I ran into a lovely nutritionist friend of mine the other day, and we were talking about whether it's possible to feel like you and the kids are eating luxury food when you're surviving on a gnat's budget. And more to the point, food that's good for you.
Now let's get this straight. All I know about food is What I Like, and What I Can Cook. Everything else blurs into insignificance when you're trying to feed kids on not very much at all.
But the fantabulous Emma - contact details at the bottom - has written a guest post for me about wonderful foods that, in the great scheme of things, are very good value indeed.
I have decided to jump on the bandwagon and have slipped in my own tiny bit of foodie knowledge. See if you can spot the difference between her wise words and mine.
Often thought of as a pricey vegetable, asparagus is in season right now (April - June) so you can proudly buy your British Asparagus during these months and save money as well as your conscience. Asparagus is a super healthy vegetable packed with nutrients, including folate, vitamins A, C, E and K, and also the mineral chromium, which helps keep blood sugar balance stable. Added to that, it is rich in the super antioxidant glutathione, which helps to protect cells from free radical damage and helps your liver to break down harmful toxins and chemicals. These vegetables go perfectly with a spring or summer meal, especially a barbecue - try chargrilling them or steaming and served with butter (see below - it's officially good for you!), mayonnaise or hollandaise.
Considered by those in the know to be the perfect protein, they are also inexpensive when compared to protein that comes from meat and fish. The protein they contain is really well absorbed because they contain all the essential amino acids in the correct ratio, including high amounts of the amino acid, leucine, which helps with muscle recovery after exercise. Eggs are also a good source of vitamins and minerals, including B vitamins and vitamins A and D, which help with energy production, immune system function and the formation of strong bones and teeth. They are incredibly quick and easy to prepare, and are at their tasty and healthy best when scrambled and served with chives, smoked salmon and rye bread.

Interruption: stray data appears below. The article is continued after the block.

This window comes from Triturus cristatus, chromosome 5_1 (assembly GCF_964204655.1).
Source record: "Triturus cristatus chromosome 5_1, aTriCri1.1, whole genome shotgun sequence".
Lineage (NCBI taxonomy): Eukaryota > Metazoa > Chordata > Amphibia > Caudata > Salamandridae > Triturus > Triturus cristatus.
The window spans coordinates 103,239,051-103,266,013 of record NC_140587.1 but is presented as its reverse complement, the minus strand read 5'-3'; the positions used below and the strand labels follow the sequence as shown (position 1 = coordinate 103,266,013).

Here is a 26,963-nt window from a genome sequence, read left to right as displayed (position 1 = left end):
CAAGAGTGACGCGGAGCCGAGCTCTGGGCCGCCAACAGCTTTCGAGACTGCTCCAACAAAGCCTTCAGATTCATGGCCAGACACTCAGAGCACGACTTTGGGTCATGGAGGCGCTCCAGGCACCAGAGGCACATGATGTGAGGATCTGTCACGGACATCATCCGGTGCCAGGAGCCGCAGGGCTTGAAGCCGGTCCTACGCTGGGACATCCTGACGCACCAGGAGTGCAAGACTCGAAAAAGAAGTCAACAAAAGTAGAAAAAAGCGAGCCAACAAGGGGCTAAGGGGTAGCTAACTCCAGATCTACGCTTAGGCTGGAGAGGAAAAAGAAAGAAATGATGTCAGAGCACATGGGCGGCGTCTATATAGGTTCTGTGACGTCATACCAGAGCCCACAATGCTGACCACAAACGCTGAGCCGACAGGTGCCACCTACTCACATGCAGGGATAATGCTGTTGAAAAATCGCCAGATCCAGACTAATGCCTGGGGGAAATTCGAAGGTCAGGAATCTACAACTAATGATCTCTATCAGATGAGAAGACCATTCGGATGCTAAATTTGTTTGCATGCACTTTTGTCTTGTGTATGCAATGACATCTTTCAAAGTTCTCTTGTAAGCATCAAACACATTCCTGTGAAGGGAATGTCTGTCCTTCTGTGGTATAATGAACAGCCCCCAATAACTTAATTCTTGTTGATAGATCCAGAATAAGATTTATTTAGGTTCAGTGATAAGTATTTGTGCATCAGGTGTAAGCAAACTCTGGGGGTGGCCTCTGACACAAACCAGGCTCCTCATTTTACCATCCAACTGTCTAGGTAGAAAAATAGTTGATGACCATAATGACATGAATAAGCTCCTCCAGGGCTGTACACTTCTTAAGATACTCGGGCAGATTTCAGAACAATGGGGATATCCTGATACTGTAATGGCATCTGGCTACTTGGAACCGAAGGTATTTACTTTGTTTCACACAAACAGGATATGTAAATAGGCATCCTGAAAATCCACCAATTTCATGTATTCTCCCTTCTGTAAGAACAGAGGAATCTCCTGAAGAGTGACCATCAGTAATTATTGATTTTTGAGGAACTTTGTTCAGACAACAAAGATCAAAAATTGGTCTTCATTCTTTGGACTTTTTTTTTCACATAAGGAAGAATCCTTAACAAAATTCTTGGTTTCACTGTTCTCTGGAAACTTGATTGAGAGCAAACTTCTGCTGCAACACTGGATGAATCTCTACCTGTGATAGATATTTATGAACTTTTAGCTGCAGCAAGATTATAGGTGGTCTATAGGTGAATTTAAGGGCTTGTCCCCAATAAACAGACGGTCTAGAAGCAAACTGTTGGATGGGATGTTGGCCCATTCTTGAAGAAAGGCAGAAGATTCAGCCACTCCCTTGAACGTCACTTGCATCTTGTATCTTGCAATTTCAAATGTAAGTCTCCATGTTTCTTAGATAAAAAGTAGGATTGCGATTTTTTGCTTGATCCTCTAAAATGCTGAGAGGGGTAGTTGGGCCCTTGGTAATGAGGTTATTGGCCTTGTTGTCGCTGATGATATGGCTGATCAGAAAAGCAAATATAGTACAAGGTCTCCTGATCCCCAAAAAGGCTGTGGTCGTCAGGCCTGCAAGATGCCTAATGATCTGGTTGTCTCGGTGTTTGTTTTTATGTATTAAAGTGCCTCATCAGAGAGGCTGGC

For the price you pay, nuts are the heavy weights when it comes to nutrients. They are loaded with calcium, zinc, magnesium, manganese, folate and vitamin E, while also providing heart-healthy polyunsaturated fats. Despite being high in fat, research has shown that diets enriched with nuts do not cause weight gain; in fact they can even help with weight loss. Research has also found that eating nuts brings other health benefits, including lower blood pressure, lower blood lipids and higher HDL (good) cholesterol levels. Nuts provide a great snack, add crunch to salads and main meals, or why not try using ground nuts, like almonds, for baking instead of wheat flour. The best nuts to choose include raw and unsalted almonds, walnuts, macadamia nuts, brazils and pecans.
4. Coconut milk
Tinned food doesn't tend to be thought of as a luxury ingredient, but I think coconut milk is the exception. Low in price, yet rich and creamy, it will add delicious depth to your morning smoothie and bring a mild coconut flavour to curries and soups. It is a really useful store cupboard standby as it has a relatively long shelf life, and is a great option for those avoiding dairy products. Coconut is also now known to be a 'super food', rich in healthy medium-chain fats, including lauric acid, which has anti-viral, anti-bacterial and anti-fungal properties. (Pic from wholelifestylenutrition.com.)
(pic from fairtrasa.com)
Butter is an affordable luxury that has had a bad press in the past, leaving many people choosing margarine instead in an effort to be healthy. The truth is that more recent research has now disproved many of the claims that link saturated fats to cardiovascular health problems, meaning butter is back on the menu. Margarine, on the other hand, is highly chemical and processed in nature, with much research revealing it to be far from the health food it claims to be. Butter is rich in vitamins A, E, and K2, as well as a short-chain fat called butyric acid, which is used for energy by cells in our colons and has been shown to have anti-inflammatory and anti-cancer properties. Add to steamed vegetables to boost flavour and help your body absorb the fat soluble nutrients they contain.
Did you spot my own tip? If you did, and you'd STILL like to talk to Emma about nutrition rather than me, you can reach her at the Nourish Nutritional Therapy Centre, www.nourishcentre.co.uk
All the photos are mine unless specified. Please feel free to use then whilst referencing this site.